Reimagining Midsummer in era of Zoom

SPU’s Theatre Program brings Shakespeare’s classic to computer screen

Keegan Daley, Staff Reporter

The cast welcomes the audience with a harmony. (Sharli Mishra)

Coming into the new year with a fresh perspective of what theatre can be amidst a pandemic, “The Midsummer Project” brings one of William Shakespeare’s classic tales to life in a way we’ve all become accustomed to – through Zoom.

“The Midsummer Project”, directed by CT Doescher, is a virtual reading of Shakespeare’s classic “A Midsummer Night’s Dream” split into three nights, the last of which occurred Saturday, March 6, 2021.

“A Midsummer Night’s Dream” is a story of love, laughter, and magic.

Set in Athens, the play centers around the love story of many, including Hippolyta, the Queen of the Amazon, and Theseus, the Duke of Athens. With secrets, betrayals, and more, the plot thickens throughout the entirety of the reading.

In addition to the complicated love narratives, quarrels ensue between Titania and Oberon, Queen and King of the fairies. This pair of royalty is fighting over a young Indian prince. In hopes to seek revenge on his queen, Oberon orders troublesome fairy, Puck, to pick a magical flower that holds the power to make one fall in love, and to give it to Titania. Chaos and hilarity are sparked when Puck gets a little too mischievous and uses the potion on our ‘lover’ characters as well, making them fall in love with the wrong people.

The fondness for “A Midsummer Night’s Dream” lives on in the hearts of many. It lived up to the excitement of revisiting this farcical story once again.

Theater students recreate A Midsummer’s Night Dream using a new medium. (Sharli Mishra)

Though actors were not onstage, props and set design still played a significant role in this virtual event. The Athenians had paper crowns and fans while the fairies donned paper wings and flowers, all in front of a lush woodland background.

Sophomore theatre performance major, Ellie Duenow, who plays Hippolyta and Titania, said that putting on a show virtually was a lot different from an in person production, making for an interesting challenge.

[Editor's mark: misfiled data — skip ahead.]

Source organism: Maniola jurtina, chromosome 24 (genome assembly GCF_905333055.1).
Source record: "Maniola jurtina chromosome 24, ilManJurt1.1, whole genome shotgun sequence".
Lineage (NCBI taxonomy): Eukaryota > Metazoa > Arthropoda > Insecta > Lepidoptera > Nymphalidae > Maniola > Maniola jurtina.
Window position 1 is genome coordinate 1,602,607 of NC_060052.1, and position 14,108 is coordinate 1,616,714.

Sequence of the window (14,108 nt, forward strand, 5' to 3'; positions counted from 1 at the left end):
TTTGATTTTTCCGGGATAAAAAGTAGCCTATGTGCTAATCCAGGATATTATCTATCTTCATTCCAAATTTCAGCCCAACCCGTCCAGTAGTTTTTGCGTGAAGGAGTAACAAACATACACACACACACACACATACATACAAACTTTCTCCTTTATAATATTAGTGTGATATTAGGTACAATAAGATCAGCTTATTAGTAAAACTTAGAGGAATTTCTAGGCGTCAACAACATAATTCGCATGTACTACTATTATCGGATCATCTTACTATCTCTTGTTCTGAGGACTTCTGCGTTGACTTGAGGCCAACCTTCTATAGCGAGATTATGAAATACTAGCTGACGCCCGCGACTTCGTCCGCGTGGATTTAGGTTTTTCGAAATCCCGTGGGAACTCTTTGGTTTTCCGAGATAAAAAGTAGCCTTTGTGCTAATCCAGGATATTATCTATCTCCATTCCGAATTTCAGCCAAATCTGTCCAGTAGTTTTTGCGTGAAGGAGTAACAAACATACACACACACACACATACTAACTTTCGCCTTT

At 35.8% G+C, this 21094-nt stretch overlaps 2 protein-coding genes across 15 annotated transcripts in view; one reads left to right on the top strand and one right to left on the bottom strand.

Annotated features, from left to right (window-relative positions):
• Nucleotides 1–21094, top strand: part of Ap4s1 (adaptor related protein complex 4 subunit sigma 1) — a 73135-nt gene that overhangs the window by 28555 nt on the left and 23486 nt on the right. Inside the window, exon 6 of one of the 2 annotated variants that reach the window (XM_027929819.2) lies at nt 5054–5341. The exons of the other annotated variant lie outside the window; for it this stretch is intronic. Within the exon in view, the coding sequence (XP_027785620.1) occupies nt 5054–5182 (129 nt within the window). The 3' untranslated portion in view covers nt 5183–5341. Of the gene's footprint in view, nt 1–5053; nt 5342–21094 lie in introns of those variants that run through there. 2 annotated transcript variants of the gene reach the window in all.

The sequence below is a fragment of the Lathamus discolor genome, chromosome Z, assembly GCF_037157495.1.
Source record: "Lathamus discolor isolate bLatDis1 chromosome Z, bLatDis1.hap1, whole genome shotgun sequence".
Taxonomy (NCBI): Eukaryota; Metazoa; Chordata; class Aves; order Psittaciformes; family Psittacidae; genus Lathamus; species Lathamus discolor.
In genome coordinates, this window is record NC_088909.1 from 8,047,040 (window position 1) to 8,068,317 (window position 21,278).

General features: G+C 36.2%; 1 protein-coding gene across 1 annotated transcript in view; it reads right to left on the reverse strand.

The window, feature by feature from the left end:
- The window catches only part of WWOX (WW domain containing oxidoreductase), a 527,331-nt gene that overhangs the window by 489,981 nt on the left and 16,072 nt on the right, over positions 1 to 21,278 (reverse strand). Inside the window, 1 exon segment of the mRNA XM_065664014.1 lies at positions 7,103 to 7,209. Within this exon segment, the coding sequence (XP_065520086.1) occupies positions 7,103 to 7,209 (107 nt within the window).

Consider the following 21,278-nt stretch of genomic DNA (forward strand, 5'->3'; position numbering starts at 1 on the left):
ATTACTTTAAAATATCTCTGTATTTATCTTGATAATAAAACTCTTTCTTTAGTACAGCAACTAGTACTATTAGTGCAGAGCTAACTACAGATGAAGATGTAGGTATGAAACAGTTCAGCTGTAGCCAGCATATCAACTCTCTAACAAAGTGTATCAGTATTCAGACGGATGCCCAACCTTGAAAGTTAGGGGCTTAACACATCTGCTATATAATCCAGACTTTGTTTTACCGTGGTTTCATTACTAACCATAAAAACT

“A big part of acting is feeding off of the energy that we give to each other on stage, and the energy we give and take from the audience,” Duenow said.

With its challenges, the reading also presented its victories. Junior theatre performance major Giao Nguyen, who portrays Theseus and Oberon, said that this online format has helped make theatre more accessible.

“Most of our cast is on-campus, but rehearsing online really is bringing the essence of rehearsing again like we had in-person,” Nguyen said. “Students are missing and itching for that chance to have theatre again, and these opportunities are still an amazing way for students to experience something despite all that is happening.”

Through Zoom, the actors were able to tell a compelling story, not relying on grandiosity and mystique, but rather their raw, stripped down acting ability.

Hannah Peek’s performance as Hermia was a standout for me. She beautifully showcased Hermia’s love for Lysander, and had an outstanding grasp of the Shakespearean style.

With a humble beginning comes a happy ending, the team cheerfully finishes the production. (Sharli Mishra)

Alycia Linton’s Helena was also captivating and extremely convincing. And of course, fan-favourite Puck, portrayed by senior theatre performance major Jenn Kirchner, was a highlight of the performance as well. Kirchner truly captures Puck’s mischievous nature, and has great comedic timing for good measure.

“I love how resilient theatre people are, as demonstrated by all the ways theatre is still happening virtually. It’s not the same as performing live, but I think it’s important to be creating theatre in any capacity still,” Kirchner said. “It’s still a fun process and I think a really good experience to have under my belt as an actor.”

Especially right now, it’s important to be able to have creative outlets like these. Being able to perform, regardless of format, has been a blessing to anyone in theatre right now.

“I also enjoy just getting to perform again because none of us have really been able to do that for a year,” said Duenow. “I’m also excited to further build my characters and to see what the rest of the cast does with their own characters.”

I was thrilled to watch one of my favourite plays come to life, especially when levity like this is much needed right now. Even though Zoom obviously is not the ideal stage on which to perform, the cast and crew showcased their talents and ability to recreate the magic of a live performance.